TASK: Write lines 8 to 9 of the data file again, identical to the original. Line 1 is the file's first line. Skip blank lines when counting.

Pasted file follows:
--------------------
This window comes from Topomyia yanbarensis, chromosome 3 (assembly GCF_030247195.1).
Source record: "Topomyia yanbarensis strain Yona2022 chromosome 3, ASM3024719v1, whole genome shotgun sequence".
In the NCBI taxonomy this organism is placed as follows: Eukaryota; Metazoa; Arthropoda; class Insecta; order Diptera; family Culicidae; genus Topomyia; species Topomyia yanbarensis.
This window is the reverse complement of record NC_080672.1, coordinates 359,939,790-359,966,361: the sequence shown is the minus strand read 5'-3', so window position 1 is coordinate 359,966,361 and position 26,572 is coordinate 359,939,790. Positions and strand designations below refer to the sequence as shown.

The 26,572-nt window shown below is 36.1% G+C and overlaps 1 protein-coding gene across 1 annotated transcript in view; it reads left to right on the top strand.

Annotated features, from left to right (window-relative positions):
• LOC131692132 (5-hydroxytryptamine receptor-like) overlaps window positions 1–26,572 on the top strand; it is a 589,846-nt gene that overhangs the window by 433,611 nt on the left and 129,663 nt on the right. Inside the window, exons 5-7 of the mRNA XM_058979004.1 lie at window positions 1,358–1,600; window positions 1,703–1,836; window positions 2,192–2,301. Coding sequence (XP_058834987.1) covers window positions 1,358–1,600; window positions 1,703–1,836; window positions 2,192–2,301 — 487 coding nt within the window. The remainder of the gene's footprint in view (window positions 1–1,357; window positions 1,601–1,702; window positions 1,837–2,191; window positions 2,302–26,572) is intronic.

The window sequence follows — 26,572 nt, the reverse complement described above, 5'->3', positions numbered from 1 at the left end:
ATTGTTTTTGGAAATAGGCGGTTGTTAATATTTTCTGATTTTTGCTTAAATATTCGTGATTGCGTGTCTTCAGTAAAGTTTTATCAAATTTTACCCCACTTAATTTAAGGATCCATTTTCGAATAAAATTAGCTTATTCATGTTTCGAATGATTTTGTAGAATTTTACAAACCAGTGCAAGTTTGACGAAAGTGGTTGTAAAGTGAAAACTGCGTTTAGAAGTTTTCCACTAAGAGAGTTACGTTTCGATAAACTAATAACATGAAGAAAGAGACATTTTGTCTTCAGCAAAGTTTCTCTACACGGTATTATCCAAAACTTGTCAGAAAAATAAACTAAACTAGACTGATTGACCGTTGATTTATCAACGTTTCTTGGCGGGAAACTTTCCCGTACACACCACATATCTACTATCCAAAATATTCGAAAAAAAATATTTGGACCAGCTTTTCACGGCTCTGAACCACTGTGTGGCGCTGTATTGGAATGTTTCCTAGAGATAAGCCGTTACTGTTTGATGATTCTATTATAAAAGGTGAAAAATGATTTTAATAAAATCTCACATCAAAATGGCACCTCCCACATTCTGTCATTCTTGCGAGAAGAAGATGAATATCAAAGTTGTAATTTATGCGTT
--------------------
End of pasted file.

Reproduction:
The window sequence follows — 26,572 nt, the reverse complement described above, 5'->3', positions numbered from 1 at the left end:
ATTGTTTTTGGAAATAGGCGGTTGTTAATATTTTCTGATTTTTGCTTAAATATTCGTGATTGCGTGTCTTCAGTAAAGTTTTATCAAATTTTACCCCACTTAATTTAAGGATCCATTTTCGAATAAAATTAGCTTATTCATGTTTCGAATGATTTTGTAGAATTTTACAAACCAGTGCAAGTTTGACGAAAGTGGTTGTAAAGTGAAAACTGCGTTTAGAAGTTTTCCACTAAGAGAGTTACGTTTCGATAAACTAATAACATGAAGAAAGAGACATTTTGTCTTCAGCAAAGTTTCTCTACACGGTATTATCCAAAACTTGTCAGAAAAATAAACTAAACTAGACTGATTGACCGTTGATTTATCAACGTTTCTTGGCGGGAAACTTTCCCGTACACACCACATATCTACTATCCAAAATATTCGAAAAAAAATATTTGGACCAGCTTTTCACGGCTCTGAACCACTGTGTGGCGCTGTATTGGAATGTTTCCTAGAGATAAGCCGTTACTGTTTGATGATTCTATTATAAAAGGTGAAAAATGATTTTAATAAAATCTCACATCAAAATGGCACCTCCCACATTCTGTCATTCTTGCGAGAAGAAGATGAATATCAAAGTTGTAATTTATGCGTT